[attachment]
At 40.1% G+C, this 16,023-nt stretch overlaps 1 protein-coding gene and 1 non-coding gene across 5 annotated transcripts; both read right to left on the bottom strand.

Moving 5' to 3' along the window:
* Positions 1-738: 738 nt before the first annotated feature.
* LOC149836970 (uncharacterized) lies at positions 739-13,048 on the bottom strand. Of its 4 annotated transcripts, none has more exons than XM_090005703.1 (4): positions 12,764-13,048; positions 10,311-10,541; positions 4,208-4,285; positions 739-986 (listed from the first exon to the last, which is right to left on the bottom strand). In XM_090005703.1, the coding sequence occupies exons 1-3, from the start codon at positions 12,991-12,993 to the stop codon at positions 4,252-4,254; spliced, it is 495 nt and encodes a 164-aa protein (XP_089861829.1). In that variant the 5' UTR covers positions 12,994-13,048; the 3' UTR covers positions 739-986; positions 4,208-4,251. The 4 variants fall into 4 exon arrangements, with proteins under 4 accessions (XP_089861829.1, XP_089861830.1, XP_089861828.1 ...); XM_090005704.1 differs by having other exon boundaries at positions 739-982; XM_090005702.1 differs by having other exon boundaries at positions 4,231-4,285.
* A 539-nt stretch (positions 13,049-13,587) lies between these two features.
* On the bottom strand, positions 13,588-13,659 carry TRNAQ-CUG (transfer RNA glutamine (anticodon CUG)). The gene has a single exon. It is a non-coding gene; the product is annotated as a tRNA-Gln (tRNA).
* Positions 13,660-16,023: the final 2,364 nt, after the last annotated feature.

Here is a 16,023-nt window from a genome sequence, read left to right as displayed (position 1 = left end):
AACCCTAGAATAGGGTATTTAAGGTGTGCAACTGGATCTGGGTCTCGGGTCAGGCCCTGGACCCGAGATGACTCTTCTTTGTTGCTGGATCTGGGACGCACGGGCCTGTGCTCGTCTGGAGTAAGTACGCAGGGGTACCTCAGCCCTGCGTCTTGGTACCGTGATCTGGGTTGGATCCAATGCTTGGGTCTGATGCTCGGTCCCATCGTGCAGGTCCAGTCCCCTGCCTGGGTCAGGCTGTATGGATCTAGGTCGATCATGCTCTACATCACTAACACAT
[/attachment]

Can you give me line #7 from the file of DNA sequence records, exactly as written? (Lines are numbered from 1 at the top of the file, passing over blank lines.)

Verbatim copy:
* Positions 13,660-16,023: the final 2,364 nt, after the last annotated feature.